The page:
Demand for logistics real estate is not slowing in Europe, driving significant upward price growth. This development is further fuelled by increased construction and financing costs in the new-build segment. Overall, 70% of the examined European markets registered substantial growth since the end of the second half of 2021, whereas 30% saw no change in rent levels. The remarkable thing is that no region reported negative rental growth. These are some of the findings Garbe Research presented in its latest Garbe Pyramid Map, the 2022 mid-year update of the company’s yield and rent map for the 122 most important logistics real estate submarkets in 23 European countries.
Especially Manchester (€0.8/sqm/month), Newcastle (€0.7/sqm/month), London-Heathrow, Cologne and Prague (€0.6/sqm/month each) reported a particularly brisk rental uplift during the first half of 2022. “Since the end of the second half of 2021, rents in the examined 122 European logistics regions increased by an average of €0.2/sqm,” said Tobias Kassner, Head of Research and member of the Management Board at Garbe.
According to Garbe, demand for logistics facilities remains as high as ever. The bread-and-butter business alone has generated strong demand for space, but it is further fuelled by additional potential from the trends toward in-shoring (relocating business sites because of adverse parameters in the home country), re-shoring (repatriation of the company from an emerging economy back to the country of origin) and near-shoring (relocating the business operation into a neighbouring country) by e-commerce and by expanded warehousing.
The keen demand is also reflected in a very lively transaction activity on the national and European levels. But even the logistics real estate market was impacted by the shifts in political and economic parameters such as inflation, disrupted supply chains, intensified risk assessments and high financing costs.
For the first time since the first edition of Garbe Pyramid was published (second half year of 2020), some markets have seen their prime net initial yields soften. Around 22% of the examined European markets have recorded rising yields since the end of the second half of 2021. Decompression was noted above all in leading European markets like London (0.6%), Birmingham and London-Heathrow (both 0.3%). These are markets that had already achieved a very high price level. Conversely, yields remained stable in 34% of the European markets, while yield compression continued in 44% of the markets prior to the outbreak of war in Ukraine. This was true specifically for markets like Geneva (-1.0%), Piacenza (-0.9%), Verona and Turin (-0.7%).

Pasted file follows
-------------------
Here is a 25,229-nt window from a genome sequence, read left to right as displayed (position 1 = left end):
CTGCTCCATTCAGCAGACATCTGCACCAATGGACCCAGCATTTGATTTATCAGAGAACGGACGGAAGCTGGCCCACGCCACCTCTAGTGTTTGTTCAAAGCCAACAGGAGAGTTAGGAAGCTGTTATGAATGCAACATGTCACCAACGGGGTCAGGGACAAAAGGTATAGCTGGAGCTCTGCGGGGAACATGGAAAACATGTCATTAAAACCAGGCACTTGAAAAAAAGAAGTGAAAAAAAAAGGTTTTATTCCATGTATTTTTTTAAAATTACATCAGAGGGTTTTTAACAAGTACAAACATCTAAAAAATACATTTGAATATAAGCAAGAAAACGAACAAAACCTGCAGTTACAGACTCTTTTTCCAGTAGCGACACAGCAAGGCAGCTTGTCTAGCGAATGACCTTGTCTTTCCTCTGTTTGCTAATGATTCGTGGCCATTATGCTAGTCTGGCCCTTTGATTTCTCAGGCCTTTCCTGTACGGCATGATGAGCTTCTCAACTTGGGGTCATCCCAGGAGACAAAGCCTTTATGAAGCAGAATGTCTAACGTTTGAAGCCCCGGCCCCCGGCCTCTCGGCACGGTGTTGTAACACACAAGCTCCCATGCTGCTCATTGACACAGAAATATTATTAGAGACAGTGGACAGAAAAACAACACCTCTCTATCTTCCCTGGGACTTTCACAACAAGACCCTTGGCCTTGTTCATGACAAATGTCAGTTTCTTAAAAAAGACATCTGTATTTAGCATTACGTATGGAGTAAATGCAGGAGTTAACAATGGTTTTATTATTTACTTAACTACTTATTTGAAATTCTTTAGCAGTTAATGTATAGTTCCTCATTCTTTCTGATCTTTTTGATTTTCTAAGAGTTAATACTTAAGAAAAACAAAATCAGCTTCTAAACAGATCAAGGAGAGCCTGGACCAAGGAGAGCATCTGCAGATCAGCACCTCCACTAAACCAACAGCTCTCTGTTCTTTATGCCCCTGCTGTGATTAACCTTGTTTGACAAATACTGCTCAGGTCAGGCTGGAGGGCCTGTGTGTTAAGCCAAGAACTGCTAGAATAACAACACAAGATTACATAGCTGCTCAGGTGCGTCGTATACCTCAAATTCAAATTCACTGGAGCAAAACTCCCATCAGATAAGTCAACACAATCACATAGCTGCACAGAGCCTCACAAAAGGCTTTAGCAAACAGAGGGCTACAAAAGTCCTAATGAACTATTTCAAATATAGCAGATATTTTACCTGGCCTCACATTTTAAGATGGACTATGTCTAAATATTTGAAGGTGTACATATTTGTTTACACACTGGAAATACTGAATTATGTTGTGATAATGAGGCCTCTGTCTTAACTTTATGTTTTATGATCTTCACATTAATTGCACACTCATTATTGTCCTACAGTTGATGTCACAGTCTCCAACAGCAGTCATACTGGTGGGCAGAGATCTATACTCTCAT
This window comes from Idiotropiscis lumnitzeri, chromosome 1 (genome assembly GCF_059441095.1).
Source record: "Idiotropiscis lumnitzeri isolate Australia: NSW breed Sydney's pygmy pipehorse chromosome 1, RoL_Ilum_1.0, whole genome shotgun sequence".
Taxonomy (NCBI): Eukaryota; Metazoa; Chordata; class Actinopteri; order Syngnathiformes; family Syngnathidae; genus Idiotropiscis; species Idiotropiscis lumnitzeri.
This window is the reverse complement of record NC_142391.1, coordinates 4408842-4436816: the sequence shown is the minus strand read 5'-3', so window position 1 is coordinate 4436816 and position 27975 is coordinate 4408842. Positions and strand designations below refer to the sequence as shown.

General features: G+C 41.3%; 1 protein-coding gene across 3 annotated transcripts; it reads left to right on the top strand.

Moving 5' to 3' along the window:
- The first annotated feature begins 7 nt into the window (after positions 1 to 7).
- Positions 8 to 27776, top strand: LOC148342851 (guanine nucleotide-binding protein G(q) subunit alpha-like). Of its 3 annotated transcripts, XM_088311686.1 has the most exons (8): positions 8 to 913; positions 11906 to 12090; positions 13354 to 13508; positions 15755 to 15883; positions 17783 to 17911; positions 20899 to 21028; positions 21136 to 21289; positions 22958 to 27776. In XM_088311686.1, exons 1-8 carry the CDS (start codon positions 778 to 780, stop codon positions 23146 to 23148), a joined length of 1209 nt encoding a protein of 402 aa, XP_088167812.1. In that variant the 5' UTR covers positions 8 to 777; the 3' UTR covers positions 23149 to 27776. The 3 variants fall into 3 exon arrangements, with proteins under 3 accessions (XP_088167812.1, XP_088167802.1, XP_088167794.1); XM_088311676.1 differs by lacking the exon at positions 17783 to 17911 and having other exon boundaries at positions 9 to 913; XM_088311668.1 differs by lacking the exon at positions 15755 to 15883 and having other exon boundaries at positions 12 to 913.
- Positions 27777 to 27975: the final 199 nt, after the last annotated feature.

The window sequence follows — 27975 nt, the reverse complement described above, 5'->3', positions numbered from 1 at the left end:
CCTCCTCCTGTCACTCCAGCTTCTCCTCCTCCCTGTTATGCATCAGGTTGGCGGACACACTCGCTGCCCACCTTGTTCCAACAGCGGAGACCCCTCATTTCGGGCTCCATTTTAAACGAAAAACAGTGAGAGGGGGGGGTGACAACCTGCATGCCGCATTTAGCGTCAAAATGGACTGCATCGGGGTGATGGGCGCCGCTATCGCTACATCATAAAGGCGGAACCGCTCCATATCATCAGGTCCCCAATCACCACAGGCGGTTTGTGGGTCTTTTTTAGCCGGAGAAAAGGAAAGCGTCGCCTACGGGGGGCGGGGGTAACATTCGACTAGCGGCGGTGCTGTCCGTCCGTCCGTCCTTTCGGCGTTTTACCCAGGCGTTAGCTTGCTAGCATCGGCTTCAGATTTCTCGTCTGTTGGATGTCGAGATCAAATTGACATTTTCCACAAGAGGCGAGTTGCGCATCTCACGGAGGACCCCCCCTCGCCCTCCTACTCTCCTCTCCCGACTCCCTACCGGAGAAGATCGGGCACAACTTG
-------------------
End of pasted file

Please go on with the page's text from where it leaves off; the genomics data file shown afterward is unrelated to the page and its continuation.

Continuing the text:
Jan Dietrich Hempel, Managing Director of Garbe Industrial Real Estate, analysed the changed market situation: “Globalisation itself is under scrutiny now. Supply chain changes caused by the war in Ukraine and by the zero-COVID policy in China has forced the company to search for ways to move production close to their point of sales and to build up inventory levels in order to remain competitive.” And Hempel added: “The shrinking supply of space is now generating demand for secondary and tertiary cities. On the whole, however, it is quite obvious that the logistics real estate market continues to follow a very robust trend and remains attractive for investors across Europe.”
As far as future development goes, it is now reasonable to assume that the average European prime rent will probably keep going up by another €0.1/sqm/month before the end of 2022. In fact, a further growth by €0.2/sqm/month by the end of 2023 is entirely possible. As a result, the average rent rate could approximate €6.30/sqm/month by the second half of 2023.
The current market situation is subject to such strong fluctuations that it does not lend itself to the derivation of verifiable forecasts of future prime net initial yields at the moment. Principally speaking, we expect the economic situation to ease in early 2023.
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